and then you blamed Google.

How Google can stop all companies you mentioned to add their own garbadgeware to stock Google's Android? I personally had experience with some OEM's "improvements" of Android and that was one of the reasons to switch to a clean Android directly from Google - Nexus, Pixel with subscription for also Google's Project Fi as a mobile carrier and didn't have any problems since. I'd say that it is better to have the only evil Google, considering all its spying.

So, again, I am unpleasantly surprised by your current level of professionalism, Bob. Seriously, it looks... errr... lame. Sorry if it sounds too offensive and personal, but I am with you since The Internet Tourbus and sadly can see difference over years...

EDITOR'S NOTE: You might want to read the article again. I specifically did not blame Google. I did place blame on "AT&T, Verizon, LG Electronics, Motorola..." for their "unforgivable betrayal to ship phones with bloatware that has not been thoroughly vetted and hardened against hackers and malware."


Posted by:

Bantam
06 Sep 2018

Puzzled - if it is not Android but pre-installed apps, why not at least publish the names of those apps or at least the names of known "enabler" apps we punters may unwittingly download? Or is it a secret?


Posted by:

Mark Hansen
07 Sep 2018

I would like to see legislation prohibiting the pre-installation of any apps...failing that require that all of them be able to be completely and totally removed by the user. Sad to have to resort to that, but it would seem to be necessary.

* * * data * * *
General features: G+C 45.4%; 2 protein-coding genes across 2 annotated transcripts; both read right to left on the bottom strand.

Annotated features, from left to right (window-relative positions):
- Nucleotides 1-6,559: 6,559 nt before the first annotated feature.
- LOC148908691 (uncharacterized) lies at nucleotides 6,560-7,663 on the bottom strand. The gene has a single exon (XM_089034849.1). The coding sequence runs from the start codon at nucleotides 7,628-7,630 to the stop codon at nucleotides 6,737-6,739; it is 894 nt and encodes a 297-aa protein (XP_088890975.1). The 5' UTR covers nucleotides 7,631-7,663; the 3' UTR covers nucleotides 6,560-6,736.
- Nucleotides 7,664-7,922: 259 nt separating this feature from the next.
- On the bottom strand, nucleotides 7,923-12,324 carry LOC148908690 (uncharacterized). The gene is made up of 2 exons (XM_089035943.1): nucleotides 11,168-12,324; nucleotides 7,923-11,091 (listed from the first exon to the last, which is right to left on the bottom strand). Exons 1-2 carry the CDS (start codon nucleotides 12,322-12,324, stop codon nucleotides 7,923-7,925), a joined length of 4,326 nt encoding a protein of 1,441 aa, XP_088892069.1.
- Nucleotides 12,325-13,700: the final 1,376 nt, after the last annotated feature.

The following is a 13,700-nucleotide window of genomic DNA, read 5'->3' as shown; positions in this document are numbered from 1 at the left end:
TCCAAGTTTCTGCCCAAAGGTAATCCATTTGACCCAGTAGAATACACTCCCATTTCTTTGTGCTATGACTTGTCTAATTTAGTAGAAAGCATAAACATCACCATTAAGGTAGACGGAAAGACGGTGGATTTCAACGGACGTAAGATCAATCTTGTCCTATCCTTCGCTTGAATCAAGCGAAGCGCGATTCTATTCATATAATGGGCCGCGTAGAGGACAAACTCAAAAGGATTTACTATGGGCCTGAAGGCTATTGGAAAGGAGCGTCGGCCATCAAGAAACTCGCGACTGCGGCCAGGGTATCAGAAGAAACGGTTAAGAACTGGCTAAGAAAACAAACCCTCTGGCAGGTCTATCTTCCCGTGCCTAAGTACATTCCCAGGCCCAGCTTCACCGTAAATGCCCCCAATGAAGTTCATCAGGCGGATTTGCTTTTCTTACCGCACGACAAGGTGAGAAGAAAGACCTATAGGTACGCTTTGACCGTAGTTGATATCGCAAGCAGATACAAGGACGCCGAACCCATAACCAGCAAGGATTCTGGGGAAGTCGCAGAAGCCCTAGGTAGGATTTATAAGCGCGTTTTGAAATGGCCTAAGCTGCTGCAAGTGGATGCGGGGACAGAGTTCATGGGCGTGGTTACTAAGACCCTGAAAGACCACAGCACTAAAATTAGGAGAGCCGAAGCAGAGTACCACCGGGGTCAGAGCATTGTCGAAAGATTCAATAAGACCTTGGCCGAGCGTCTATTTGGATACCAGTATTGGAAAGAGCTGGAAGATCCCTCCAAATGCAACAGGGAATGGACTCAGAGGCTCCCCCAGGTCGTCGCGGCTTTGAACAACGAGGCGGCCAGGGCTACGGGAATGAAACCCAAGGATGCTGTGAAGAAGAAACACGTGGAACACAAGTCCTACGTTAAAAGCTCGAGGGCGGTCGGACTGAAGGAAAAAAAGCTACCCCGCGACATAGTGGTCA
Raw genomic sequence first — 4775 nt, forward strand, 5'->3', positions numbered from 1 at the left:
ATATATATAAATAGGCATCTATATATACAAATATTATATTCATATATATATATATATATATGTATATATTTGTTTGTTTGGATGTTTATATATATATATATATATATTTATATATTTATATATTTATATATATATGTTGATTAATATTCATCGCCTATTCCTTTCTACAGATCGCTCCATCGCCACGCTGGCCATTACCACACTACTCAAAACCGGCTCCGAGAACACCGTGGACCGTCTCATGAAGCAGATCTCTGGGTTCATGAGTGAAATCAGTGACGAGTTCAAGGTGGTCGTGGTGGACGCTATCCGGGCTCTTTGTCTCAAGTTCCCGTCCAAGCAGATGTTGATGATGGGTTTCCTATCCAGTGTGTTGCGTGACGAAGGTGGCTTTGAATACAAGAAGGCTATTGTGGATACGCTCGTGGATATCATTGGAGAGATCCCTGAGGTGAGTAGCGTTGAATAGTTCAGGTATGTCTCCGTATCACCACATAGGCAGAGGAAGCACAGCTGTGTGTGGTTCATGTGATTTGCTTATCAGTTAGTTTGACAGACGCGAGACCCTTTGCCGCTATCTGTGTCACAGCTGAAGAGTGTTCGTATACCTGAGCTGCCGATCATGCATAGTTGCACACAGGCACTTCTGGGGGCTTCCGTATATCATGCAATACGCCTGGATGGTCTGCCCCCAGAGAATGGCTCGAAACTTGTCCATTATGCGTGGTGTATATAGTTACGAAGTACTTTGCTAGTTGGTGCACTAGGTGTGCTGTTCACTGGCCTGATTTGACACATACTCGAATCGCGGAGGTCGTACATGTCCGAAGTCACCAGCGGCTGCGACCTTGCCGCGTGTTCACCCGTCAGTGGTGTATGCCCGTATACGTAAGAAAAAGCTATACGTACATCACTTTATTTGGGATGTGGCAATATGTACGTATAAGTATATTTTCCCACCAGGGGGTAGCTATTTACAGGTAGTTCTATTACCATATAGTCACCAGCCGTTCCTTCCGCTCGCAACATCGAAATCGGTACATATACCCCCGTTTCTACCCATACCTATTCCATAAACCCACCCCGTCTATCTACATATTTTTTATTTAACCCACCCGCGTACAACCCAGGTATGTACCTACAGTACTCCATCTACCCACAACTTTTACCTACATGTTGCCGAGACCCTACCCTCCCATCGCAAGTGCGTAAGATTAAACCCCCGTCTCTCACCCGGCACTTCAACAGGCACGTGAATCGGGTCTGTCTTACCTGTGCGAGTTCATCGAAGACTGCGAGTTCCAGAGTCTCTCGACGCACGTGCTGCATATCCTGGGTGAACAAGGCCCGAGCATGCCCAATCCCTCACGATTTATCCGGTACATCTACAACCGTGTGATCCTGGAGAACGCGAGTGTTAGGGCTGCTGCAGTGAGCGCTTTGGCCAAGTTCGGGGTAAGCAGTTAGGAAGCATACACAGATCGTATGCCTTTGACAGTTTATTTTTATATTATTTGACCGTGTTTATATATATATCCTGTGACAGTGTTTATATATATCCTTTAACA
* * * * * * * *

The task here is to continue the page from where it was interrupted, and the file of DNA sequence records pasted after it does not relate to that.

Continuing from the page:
Posted by:

Mat
07 Sep 2018

Sure glad I only use iPhones!! Lol


Posted by:

David Baker
07 Sep 2018

Good info as always Bob. Thank you!


Posted by:

Patty
07 Sep 2018

Makes me long for the "good old days" of phones...maybe even think nostalgically about party lines where the only person you had to be concerned about was the other person who shared your line listening in on your private conversations. Those were the days, my friend... Anyway - enough showing my age. I am with the others....own a Samsung - are they at risk?


Posted by:

DG Blanc
07 Sep 2018

A recent newsletter sang the praises of PC-Matic. Oddly, this newsletter contains ads for PC-Matic. It seems odd that you would give a glowing review to a product and then immediately advertise that same product. Doing so calls into question the credibility of both the PC-Matic review and your own credibility. I am not aware that you have done this before, and I urge you not to do it again.


Posted by:

Jonathan
07 Sep 2018

We too are old enough to remember when land line phones shared a line with another party who could listen in to our conversations!
We'll be sticking with our flip phones, that are just phones, no data. Reading articles like this just firm our resolve ... and I believe some celebrities are now ditching their smart phone in favor of a flip phone so they cannot get hacked. Wow, we are so far behind that we are now ahead of the trend!


Posted by:

Kirill
08 Sep 2018

Bob, I've read the article. I didn't quote where you directly blamed Google.

"What the heck, Google!"

Oops, you're right. That phrase kicked me out of the article and I missed your point. Look like I was still under the impression of your article about PC-Matic.


Posted by:

aa1234aa
08 Sep 2018

For all Apple users who think they are above it all, enjoy:

https://appleinsider.com/articles/18/09/07/more-malicious-apps-found-in-mac-app-store-that-are-stealing-user-data

https://www.engadget.com/2018/09/07/mac-app-store-app-steals-browser-histories/

Moral of the story: If you are online, you're already hacked or will be soon.